Much has been made of the so-called global reset brought about by the pandemic, and many have subscribed to the Instagram-ready notion that the earth is healing due to lockdowns. This is despite the effect of Covid-19 on the environment being either negligible or harmful.
For policy makers, the immediate and tangible threat to life posed by Covid-19 will always trump the distant and abstract dangers of climate change. Nevertheless, businesses can embrace smart climate policies as part of their client relationships and competitive advantage, to create rapid bottom-up change on the environmental issues that are most pressing.
The best example of the immediate danger of climate change is in water security. If someone cannot access drinking water, or perhaps not even maintain personal hygiene, they are unlikely to have the luxury of being concerned about sea levels or glaciers melting in coming decades.
We have already seen how water access can destabilise entire regions: the drying of Lake Chad has fuelled the rise of Boko Haram and so-called Islamic State in the Sahel. As land for irrigation becomes more scarce, more and more families find that their only option for survival is to send a son for “employment” with a militant group, or marry off a daughter to one of the commanders, in return for a much-needed dowry.
Similar fears surround Ethiopia’s Renaissance Dam project which could disrupt the water supply of Sudan and Egypt.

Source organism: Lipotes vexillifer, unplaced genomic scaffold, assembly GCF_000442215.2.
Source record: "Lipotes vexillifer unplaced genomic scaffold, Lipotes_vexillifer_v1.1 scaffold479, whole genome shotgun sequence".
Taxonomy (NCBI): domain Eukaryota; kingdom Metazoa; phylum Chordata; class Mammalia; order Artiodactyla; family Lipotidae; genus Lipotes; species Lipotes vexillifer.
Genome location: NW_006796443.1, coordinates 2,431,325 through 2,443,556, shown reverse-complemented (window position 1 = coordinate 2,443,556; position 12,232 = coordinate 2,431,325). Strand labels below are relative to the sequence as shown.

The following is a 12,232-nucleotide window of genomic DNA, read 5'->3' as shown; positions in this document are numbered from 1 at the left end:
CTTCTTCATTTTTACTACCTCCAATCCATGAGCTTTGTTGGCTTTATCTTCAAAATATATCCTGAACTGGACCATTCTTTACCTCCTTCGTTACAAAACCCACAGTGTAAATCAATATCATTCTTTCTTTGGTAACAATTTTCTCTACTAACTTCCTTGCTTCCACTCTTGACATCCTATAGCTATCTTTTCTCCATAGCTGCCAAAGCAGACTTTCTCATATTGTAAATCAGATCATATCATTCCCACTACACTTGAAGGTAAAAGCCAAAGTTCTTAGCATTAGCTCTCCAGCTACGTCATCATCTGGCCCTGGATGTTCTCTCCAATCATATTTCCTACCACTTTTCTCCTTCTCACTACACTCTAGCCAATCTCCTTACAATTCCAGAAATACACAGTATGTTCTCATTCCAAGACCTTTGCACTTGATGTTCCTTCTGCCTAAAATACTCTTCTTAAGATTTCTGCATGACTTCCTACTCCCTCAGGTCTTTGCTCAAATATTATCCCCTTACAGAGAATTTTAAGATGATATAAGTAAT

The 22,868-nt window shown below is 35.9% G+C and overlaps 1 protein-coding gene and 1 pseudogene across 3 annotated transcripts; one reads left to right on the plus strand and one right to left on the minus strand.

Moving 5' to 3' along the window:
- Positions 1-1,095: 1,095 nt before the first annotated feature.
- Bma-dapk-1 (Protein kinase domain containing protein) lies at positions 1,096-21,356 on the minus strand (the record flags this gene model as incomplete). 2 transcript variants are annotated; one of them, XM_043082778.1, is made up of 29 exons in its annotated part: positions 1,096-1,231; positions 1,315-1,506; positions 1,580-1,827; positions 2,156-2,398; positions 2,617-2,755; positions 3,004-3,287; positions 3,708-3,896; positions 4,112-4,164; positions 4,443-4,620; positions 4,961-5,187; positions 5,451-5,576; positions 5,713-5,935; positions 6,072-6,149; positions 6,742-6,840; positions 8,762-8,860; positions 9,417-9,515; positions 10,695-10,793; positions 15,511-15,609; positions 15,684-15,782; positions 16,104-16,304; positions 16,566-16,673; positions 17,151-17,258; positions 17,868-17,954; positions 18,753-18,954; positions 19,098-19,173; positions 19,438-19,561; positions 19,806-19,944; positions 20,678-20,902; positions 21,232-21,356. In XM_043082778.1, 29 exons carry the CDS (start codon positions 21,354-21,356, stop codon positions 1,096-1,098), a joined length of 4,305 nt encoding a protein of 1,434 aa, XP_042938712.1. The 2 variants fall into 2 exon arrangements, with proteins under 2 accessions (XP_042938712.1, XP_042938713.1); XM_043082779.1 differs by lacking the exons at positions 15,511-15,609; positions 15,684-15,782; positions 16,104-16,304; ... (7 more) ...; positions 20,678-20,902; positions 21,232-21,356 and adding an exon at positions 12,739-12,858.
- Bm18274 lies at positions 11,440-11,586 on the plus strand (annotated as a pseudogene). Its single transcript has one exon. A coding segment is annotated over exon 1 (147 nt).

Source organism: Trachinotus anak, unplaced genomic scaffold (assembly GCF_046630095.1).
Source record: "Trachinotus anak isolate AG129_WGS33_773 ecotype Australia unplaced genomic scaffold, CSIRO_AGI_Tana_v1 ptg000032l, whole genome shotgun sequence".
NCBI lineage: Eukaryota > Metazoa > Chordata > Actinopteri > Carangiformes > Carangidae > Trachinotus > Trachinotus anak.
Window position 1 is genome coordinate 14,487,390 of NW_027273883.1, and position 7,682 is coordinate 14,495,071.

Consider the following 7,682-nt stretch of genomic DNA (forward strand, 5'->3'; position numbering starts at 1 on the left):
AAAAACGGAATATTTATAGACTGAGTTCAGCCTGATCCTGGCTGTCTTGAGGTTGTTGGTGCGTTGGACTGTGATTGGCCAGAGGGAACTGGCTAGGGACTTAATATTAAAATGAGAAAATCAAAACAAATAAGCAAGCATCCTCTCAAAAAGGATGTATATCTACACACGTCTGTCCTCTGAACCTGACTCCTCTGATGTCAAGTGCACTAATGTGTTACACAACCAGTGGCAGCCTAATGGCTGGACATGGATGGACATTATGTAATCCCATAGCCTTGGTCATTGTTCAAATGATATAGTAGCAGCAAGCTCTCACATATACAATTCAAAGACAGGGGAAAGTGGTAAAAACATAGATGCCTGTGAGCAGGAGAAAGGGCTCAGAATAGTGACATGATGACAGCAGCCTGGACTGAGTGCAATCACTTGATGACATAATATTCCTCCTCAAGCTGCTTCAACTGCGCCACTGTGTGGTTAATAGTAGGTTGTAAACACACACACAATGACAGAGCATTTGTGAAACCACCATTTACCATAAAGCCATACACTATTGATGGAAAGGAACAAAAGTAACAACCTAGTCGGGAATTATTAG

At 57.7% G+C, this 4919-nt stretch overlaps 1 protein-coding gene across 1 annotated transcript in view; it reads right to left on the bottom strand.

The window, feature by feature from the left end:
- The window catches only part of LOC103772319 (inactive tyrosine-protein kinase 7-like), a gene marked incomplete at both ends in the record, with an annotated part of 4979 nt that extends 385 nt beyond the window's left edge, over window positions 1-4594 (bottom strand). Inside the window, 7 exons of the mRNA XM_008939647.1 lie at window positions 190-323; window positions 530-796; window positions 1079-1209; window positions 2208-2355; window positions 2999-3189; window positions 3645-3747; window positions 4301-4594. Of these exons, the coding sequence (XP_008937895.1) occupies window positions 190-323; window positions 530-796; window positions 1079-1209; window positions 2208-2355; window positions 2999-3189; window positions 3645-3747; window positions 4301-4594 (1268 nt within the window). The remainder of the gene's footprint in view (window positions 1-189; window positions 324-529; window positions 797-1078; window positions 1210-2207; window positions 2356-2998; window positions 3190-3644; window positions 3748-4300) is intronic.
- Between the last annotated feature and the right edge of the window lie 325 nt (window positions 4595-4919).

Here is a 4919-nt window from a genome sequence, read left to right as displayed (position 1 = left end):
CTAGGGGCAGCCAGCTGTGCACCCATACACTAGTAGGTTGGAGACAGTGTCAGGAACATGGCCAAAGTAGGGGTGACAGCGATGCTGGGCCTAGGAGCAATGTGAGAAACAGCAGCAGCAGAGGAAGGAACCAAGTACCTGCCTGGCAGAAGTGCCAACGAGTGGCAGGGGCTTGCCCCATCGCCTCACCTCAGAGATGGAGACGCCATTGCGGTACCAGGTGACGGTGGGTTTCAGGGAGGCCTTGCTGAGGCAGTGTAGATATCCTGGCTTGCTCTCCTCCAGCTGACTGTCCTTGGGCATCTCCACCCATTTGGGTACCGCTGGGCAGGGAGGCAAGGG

Aside from the acute dangers in the Sahel, there is the secondary (and much more common) issue of water accessibility. Often a family will have to walk several miles each day to the nearest water source, and will enlist their children to carry the water. This keeps kids out of education and means that any real ‘development’ is all but impossible.
The world’s decision makers will be focused on Covid-19 to the exclusion of almost everything else for the foreseeable future. This means that business, acting in an organic bottom-up way, is the only group that can make a difference.
Since the start of the pandemic, business owners have a renewed focus on the collective good. Corporate Social Responsibility, including humanitarian and environmental projects, is no longer seen as an add-on for PR value, but is increasingly part of the DNA of a business. It is an inherent part of any value proposition.
It was my decades of experience as a marketer that led me to start the charity Wells on Wheels. I knew a good product when I saw it and, perhaps more importantly, I saw how a good cause can strengthen client relationships and create competitive advantage, with an enviable return on investment.
For example, many of our partners provide new clients with gift certificates showing them how many people, including specifically children, their wheel has helped. The wheels – which allow more water to be transported by fewer people, meaning children are often free to go to school for the first time – cost £28.
This low cost of entry means that every business can have a climate strategy that is part of their culture and can enrich (and ultimately increase the profitability of) every client relationship.
Laws, policies and funding are not enough for change. For example, harassment and sexual assault have been illegal for decades, with ample funding, particularly in developed democracies, for efforts against these crimes. But it took the spontaneous bottom-up culture shift of the #MeToo movement to improve workplaces.
As the world continues to be fixated on the pandemic, is it time for businesses of all sizes to embrace #ClimateToo?
Shaz Memon is Founder of Digimax Dental and Wells on Wheels, and is a member of Forbes Business Council.